China Extends BRI Investment to Brazilian Infrastructure Programme
Mainland-backed fund earmarks US$20 billion investment for 17,000km distant Belt and Road Initiative projects.
In total, China has now invested more than US$117 billion in Brazil, according to the Brazilian Ministry of Planning. A significant proportion of this funding has been targeted at three particular sectors – energy, mining and agribusiness – that together account for some 45% of all mainland-sourced FDI. More recently, China has also begun to up its commitments in the country's infrastructure redevelopment sector, in line with Brazil's status as one of the proposed endpoints of the Belt and Road Initiative (BRI).
For 2018, it is expected that the level of Chinese investment in Brazil, a country seen as having one of the most robust economies in Latin America, will rise still further. As a clear indication of this, the Brazil-China Productive Capacity Expansion Fund (BCPCEF), a joint infrastructure investment facility established by the two countries in March 2017, currently has $20 billion in funding earmarked for projects deemed to be mutually beneficial.
In line with the initial agreement, China will contribute $3 for every $1 sourced from Brazil's own financial sector, with the China Latin American Industrial Cooperation Investment Fund (Claifund), the Brazilian Development Bank (BNDES) and Caixa Economica Federal, Brazil's federal savings bank, having signed up as supporters of the initiative. Among the sectors already designated as BCPCEF priorities are logistics, infrastructure, energy/mineral resources, high-tech manufacturing, agribusiness and the digital economy.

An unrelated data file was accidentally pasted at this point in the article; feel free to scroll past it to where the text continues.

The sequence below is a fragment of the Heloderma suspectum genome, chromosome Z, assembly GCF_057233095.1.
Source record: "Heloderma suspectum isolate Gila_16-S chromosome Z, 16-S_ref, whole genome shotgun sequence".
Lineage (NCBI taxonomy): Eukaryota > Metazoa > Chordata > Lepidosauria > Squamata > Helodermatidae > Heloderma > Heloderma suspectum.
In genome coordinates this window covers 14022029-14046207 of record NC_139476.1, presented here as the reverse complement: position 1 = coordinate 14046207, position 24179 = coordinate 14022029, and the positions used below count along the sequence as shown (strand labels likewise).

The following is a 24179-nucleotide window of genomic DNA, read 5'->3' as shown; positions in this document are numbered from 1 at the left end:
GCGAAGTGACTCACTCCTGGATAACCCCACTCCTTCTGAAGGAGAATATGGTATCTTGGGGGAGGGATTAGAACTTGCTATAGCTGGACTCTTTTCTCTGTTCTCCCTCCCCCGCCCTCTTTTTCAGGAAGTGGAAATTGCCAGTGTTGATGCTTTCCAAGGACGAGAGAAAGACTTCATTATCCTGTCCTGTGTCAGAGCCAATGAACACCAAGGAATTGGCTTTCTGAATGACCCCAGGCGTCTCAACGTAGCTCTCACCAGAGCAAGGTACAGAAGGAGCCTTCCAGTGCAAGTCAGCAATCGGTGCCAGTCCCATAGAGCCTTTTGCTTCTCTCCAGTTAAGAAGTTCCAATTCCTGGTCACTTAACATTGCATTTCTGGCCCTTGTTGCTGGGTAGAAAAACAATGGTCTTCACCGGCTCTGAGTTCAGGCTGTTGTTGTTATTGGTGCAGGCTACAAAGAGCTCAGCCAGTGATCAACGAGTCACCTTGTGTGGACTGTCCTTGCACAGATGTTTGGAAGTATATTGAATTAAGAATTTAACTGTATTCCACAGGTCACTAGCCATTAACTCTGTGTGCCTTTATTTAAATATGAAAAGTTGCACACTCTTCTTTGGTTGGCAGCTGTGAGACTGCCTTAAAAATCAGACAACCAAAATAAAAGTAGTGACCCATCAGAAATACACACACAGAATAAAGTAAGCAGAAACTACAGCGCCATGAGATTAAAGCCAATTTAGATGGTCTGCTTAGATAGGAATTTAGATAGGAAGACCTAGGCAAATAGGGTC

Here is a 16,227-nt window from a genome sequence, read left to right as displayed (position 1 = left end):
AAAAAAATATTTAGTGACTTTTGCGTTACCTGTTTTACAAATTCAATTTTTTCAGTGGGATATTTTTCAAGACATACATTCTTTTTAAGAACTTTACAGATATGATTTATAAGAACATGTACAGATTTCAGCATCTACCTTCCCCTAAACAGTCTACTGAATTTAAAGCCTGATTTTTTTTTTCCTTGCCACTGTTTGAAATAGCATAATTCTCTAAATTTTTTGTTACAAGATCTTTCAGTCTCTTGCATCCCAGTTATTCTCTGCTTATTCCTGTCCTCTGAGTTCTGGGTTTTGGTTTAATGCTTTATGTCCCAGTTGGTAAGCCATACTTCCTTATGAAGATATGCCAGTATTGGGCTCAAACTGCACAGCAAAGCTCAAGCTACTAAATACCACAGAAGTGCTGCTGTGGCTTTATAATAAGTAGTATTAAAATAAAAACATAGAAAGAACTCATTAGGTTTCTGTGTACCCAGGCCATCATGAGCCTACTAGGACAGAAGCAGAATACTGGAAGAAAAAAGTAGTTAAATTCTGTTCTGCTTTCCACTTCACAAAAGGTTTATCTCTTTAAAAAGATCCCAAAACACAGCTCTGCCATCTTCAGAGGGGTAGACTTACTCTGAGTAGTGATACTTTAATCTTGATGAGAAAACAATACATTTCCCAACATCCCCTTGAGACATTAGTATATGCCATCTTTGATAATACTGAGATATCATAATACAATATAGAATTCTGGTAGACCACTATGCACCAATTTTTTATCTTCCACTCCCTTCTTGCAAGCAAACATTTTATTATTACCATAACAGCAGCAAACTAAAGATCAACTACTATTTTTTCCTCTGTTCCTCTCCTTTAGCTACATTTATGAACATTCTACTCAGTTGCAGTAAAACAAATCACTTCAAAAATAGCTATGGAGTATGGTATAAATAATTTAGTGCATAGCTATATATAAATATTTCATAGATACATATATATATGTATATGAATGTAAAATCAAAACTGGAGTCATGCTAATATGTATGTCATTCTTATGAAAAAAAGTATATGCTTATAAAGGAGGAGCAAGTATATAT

Jorge Arcbache, the Secretary of International Affairs at Brazil's Ministry of Planning, is seen as one of the prime movers in this new chapter of China-Brazil economic co-operation. Addressing both the motivation behind this new partnership and the opportunities likely to emerge, he said: "China is no longer solely concerned with raising its export levels or capitalising on the surplus capacity of its production facilities.
"Instead, it is looking to scale its activities up and to establish sustainable business partnerships across the world. This is not just in terms of manufacturing, but also with regards to the supply of services and the sharing of technical expertise.
"There is already a 100 year-long history of China-Brazil co-operation, a legacy that has given both parties a clear understanding of each other's economic realities and trade priorities. Beginning in 2009, this century-old connection has evolved into a new relationship, with China now one of Brazil's key sources of overseas investment."
In 2017, this relationship saw China emerge as one of the principal backers of a number of Brazil's infrastructure development projects. Among the most high-profile of these was the development of the Paranagua Water Terminal, the construction of the Sao Simao Hydroelectric Facility and a major upgrade to the Tom Jobim International Airport, Rio de Janeiro's principal air terminal.
Marina Barros, Sao Paulo Consultant